"She refused to open the gate that was in front of her door.  She said that she did not know where X was.  She continually refused to open the security gate.  She was very hostile and abusive towards the police.  She became abusive when asked about passports and refused to provide them.  She stated: 'I am not giving them to you.  I do not have any of them'.  I asked her: 'Where is X?'  She replied: 'I will not tell you.  I don't trust police.'  I said: 'If you know where X is, you need to tell me'.  Miss Williams refused to answer any questions about his whereabouts." 

I also have a shorter statement from PC Samuel Homer.  It is right that it does not give the same sort of detail that is in the statement of PC Griffiths.  It indicates that Miss Williams reluctantly opened the door; that she refused to co-operate with the police; that she refused to tell the police where X was; and that, when asked to provide them with his passport and her passport, she presented a passport in X's name which was out of date.  She went on say that she did not have a valid passport for X.

8.  Miss Williams has given detailed evidence before me.  Her evidence was to the effect that she did not know where X was as she had not seen him since he first went missing some three weeks ago.  He has not contacted her.  She has not contacted the Local Authority because she has a bad relationship with them.  She has not contacted the police.  She has not attempted to find X or to contact X because she does not know where to start, and therefore she is not in breach of paragraph 3 of the order of Holman J.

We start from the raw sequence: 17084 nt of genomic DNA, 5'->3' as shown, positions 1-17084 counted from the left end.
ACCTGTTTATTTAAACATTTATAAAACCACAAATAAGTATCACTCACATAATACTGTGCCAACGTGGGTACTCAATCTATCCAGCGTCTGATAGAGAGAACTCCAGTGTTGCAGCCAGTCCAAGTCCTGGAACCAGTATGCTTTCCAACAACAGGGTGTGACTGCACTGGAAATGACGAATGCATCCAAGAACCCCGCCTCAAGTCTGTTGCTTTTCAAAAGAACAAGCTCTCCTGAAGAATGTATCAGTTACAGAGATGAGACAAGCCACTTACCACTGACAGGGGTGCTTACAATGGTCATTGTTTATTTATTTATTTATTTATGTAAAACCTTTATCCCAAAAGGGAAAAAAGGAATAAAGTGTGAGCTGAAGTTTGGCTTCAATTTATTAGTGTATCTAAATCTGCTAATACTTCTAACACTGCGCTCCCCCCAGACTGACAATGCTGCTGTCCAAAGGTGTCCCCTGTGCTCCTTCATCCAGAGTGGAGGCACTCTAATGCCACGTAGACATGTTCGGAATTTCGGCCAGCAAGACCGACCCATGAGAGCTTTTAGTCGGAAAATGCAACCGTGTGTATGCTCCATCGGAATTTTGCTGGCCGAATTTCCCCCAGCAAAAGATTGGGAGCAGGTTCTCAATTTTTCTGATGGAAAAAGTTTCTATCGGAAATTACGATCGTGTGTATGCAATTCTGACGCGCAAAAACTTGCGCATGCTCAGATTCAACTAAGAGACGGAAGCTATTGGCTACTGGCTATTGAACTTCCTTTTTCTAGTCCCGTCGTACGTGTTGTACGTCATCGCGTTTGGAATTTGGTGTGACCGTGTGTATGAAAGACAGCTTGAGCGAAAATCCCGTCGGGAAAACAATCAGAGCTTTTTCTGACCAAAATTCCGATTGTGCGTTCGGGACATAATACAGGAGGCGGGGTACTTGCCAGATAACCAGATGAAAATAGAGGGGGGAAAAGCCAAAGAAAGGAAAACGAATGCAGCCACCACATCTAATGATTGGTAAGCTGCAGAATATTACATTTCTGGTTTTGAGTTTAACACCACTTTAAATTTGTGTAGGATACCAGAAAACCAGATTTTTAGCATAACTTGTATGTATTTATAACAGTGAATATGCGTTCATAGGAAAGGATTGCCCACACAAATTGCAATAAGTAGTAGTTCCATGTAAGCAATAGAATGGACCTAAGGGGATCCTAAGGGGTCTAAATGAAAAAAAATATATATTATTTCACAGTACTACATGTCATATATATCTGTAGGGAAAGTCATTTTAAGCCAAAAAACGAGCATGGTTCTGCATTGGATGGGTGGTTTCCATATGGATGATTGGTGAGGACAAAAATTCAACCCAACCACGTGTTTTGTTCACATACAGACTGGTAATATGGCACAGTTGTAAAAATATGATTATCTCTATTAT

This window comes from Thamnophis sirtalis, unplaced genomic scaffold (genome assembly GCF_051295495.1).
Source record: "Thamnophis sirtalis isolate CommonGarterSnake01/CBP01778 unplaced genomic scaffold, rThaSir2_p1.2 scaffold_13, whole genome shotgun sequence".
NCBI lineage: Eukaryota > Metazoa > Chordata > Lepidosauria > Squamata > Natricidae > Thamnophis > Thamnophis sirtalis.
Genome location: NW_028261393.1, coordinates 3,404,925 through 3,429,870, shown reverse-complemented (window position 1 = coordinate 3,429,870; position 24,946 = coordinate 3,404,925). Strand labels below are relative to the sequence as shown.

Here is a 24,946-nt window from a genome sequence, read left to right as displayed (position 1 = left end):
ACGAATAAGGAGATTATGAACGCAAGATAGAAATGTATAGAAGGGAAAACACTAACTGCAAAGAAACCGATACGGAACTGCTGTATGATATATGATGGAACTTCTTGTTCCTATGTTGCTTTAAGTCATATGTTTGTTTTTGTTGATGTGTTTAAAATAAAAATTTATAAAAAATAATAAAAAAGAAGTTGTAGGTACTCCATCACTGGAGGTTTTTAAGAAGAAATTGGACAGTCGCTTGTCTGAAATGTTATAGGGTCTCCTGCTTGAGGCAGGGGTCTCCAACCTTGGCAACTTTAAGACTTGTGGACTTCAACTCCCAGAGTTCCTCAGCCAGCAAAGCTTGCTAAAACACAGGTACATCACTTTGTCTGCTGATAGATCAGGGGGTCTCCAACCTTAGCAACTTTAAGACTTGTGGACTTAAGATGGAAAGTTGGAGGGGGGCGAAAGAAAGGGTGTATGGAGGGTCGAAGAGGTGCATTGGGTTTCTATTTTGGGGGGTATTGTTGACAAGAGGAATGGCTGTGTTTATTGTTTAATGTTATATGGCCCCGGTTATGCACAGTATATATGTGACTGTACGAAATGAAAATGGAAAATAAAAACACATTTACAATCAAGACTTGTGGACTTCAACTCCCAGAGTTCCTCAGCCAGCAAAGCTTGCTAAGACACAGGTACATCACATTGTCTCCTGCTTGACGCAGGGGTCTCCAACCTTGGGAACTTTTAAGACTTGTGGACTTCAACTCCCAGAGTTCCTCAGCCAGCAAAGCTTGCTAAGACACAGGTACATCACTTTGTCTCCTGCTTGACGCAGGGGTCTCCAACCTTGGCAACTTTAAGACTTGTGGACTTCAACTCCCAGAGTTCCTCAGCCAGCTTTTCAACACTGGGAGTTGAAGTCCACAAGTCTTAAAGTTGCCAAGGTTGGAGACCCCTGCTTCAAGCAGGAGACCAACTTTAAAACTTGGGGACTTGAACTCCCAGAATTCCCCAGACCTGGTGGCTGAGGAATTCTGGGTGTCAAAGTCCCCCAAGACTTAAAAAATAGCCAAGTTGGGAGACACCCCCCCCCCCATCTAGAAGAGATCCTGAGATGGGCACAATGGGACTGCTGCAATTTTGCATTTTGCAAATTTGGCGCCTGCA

9.  I have listened very carefully to her evidence.  I reject it in its entirety.  I am satisfied to the criminal standard of proof that she does have knowledge of the whereabouts of X and that she has information that she has not given to this court which might reasonably assist in locating X.  I consider that, if what she said to me was true, she would be at her wits' end.  Her 13 year old son has gone missing in a dangerous capital city.  Yet she has taken no steps whatsoever to find him.  She has taken no steps to contact the authorities.  She said at one point: "I am not out there looking for him as I don't have a clue where he is".  I reject that evidence completely.  I am satisfied to the criminal standard of proof that she has attempted to avoid service of these orders, and that she has done so because she does not wish to co-operate and to assist in the finding of.  She later said in her evidence that she denies telling the police that she would not tell them where he was because she did not trust them.  She told me that she did not shout.  She said that at no point did she shout at the police.  She told me that she behaved thoroughly responsibly at all times.  I simply do not believe that evidence.  I do not believe it to the criminal standard of proof.  If she had come along and said to me that yes, she had been abusive because she did not like being disturbed by the police at 10.30pm, I might have believed her.  I do not accept what she says to me.

10.  Her daughter gave evidence.  I have no reason to doubt her 30 year old daughter's evidence.  Her daughter said that her mother had told her that the police kept coming to her address.  This mother knew very well that the police were trying to find her, and she deliberately kept out of their way.  The reason that she did so was because she has information about X's whereabouts.  I consider it to be, frankly, absurd for her to suggest that this 13 year old boy has gone missing for three weeks and has not, at any stage, attempted to contact her or given her any information.  It is equally absurd to suggest that she has not attempted to contact him or find out any information as to where he might be.  It may be significant that when he was arrested he was near V, which is not very far from where the mother lives.  It suggests that he has come into London where he has not been, I am told, for some two years.  I consider it inconceivable that he would not contact his mother.  I consider it inconceivable that his mother does not know where he is.  I therefore find to the criminal standard of proof that the contempt of paragraph 3(a) and (b) is proved.